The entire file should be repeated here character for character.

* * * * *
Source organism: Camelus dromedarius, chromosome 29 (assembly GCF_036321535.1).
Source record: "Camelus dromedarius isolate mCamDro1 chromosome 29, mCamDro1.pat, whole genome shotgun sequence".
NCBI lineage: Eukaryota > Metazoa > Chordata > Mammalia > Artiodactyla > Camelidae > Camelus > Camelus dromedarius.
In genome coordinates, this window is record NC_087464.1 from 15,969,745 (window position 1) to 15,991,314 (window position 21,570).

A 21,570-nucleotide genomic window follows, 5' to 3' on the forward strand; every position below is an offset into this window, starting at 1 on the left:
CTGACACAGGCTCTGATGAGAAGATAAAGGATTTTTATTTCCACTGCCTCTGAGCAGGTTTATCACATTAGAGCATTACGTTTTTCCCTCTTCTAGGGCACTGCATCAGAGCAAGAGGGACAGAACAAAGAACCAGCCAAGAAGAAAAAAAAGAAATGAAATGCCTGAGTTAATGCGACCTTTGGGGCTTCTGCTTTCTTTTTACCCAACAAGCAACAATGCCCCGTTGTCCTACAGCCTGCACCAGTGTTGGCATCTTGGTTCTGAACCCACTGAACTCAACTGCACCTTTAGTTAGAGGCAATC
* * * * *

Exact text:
Source organism: Camelus dromedarius, chromosome 29 (assembly GCF_036321535.1).
Source record: "Camelus dromedarius isolate mCamDro1 chromosome 29, mCamDro1.pat, whole genome shotgun sequence".
NCBI lineage: Eukaryota > Metazoa > Chordata > Mammalia > Artiodactyla > Camelidae > Camelus > Camelus dromedarius.
In genome coordinates, this window is record NC_087464.1 from 15,969,745 (window position 1) to 15,991,314 (window position 21,570).

A 21,570-nucleotide genomic window follows, 5' to 3' on the forward strand; every position below is an offset into this window, starting at 1 on the left:
CTGACACAGGCTCTGATGAGAAGATAAAGGATTTTTATTTCCACTGCCTCTGAGCAGGTTTATCACATTAGAGCATTACGTTTTTCCCTCTTCTAGGGCACTGCATCAGAGCAAGAGGGACAGAACAAAGAACCAGCCAAGAAGAAAAAAAAGAAATGAAATGCCTGAGTTAATGCGACCTTTGGGGCTTCTGCTTTCTTTTTACCCAACAAGCAACAATGCCCCGTTGTCCTACAGCCTGCACCAGTGTTGGCATCTTGGTTCTGAACCCACTGAACTCAACTGCACCTTTAGTTAGAGGCAATC